By European standards Britain's benefits system is far from generous.
Today’s Times front page didn’t pull any punches. ‘Idle Britons are allowing Romanians to take jobs’, the newspaper proclaimed.
That the Times should run with this as a front page story is testament to just how short some people’s memories are. With all due respect to the labour minister of Romania, she is also not perhaps the best person to comment on the generosity of the British welfare system – unless she really has enough time on her hands to study another country’s welfare system.
In fact, she couldn’t be further from the truth.
Just last month a study by Edinburgh University showed that benefits do not make people lazy. The Europewide study, which was carried out in 28 countries, found that paying high levels of benefits to the unemployed did not result in them becoming lazy or lacking motivation to find a job.
Crucially, the study concluded that motivation levels of those without work are more likely to be affected by the way society views them.
As Dr Jan Eichhorn who wrote the report put it:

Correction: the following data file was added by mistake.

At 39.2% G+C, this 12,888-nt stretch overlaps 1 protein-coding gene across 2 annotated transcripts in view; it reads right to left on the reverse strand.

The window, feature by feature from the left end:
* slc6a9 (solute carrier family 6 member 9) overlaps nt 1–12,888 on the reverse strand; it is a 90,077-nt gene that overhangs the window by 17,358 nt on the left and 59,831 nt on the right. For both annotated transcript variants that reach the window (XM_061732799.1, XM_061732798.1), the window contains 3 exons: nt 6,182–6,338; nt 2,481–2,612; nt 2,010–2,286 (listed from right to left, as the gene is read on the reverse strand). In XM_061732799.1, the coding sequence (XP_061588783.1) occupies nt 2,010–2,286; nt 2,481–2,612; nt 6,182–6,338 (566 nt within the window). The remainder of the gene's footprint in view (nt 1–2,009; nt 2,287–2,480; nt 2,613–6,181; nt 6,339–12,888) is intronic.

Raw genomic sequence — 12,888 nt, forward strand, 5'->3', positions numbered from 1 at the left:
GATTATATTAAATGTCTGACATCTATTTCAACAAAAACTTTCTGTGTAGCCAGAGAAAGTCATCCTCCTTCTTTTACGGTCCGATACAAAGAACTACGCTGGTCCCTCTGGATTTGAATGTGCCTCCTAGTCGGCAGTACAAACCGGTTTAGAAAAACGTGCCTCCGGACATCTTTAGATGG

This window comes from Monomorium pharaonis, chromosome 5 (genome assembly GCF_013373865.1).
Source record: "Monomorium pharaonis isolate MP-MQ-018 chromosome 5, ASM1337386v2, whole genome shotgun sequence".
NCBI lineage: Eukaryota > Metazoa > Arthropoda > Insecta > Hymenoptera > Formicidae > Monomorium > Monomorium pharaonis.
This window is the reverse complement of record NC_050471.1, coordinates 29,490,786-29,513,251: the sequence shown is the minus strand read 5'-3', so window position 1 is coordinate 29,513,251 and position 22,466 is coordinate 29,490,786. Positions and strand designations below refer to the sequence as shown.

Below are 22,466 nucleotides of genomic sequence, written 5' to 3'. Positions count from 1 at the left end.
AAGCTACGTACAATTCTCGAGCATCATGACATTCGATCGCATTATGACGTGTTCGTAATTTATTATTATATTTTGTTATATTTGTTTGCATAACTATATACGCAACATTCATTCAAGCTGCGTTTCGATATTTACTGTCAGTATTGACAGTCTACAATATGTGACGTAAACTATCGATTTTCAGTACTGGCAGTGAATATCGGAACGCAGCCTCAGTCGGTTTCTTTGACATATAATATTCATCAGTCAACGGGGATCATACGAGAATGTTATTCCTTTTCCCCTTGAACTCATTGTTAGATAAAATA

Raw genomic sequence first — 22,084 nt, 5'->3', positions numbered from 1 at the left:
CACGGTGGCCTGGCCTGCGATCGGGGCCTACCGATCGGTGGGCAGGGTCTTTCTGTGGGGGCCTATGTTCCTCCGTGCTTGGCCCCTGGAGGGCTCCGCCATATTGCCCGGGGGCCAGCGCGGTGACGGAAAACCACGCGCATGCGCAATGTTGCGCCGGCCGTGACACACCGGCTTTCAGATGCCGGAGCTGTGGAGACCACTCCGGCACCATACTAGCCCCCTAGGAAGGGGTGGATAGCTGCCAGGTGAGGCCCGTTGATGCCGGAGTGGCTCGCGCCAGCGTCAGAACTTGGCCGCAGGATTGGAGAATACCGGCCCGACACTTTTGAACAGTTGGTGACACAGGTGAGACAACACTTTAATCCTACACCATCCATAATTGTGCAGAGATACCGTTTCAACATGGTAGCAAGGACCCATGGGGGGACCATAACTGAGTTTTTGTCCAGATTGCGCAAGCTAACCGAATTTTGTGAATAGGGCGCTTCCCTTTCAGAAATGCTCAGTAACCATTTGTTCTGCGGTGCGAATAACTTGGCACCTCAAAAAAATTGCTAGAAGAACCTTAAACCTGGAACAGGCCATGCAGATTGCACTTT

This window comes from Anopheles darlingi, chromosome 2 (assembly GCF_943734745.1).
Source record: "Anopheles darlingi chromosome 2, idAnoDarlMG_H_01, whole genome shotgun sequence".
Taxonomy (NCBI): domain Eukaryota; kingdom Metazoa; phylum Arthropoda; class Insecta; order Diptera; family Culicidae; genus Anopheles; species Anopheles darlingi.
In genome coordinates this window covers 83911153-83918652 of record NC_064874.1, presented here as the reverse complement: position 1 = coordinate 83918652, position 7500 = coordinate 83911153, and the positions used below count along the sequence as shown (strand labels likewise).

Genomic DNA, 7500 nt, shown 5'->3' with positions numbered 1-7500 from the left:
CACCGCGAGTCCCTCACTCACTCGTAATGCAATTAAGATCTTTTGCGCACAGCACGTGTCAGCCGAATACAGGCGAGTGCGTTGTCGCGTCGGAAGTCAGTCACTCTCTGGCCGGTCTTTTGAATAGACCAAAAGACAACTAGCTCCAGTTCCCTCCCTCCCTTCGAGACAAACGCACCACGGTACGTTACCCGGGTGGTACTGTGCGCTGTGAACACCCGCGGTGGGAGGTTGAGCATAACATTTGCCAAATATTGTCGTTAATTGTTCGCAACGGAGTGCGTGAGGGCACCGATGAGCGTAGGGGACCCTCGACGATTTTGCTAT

“Those who claim that greater unemployment benefits lead to less motivation for people to seek employment should think again – for most people, it is not the degree of state provisions that determines how they personally feel about the experience of being unemployed.”
As for claims about Britain’s overgenerous welfare state, compared to other European countries Britain’s welfare state isn’t really that generous at all. Take a look at the graph below (click to zoom in).
The study, carried out by the Economic and Social Research Council’s Centre for Population Change last year, found that the UK had below average levels of welfare spending among developed nations.
So no, by European standards Britain’s benefits system is far from generous.
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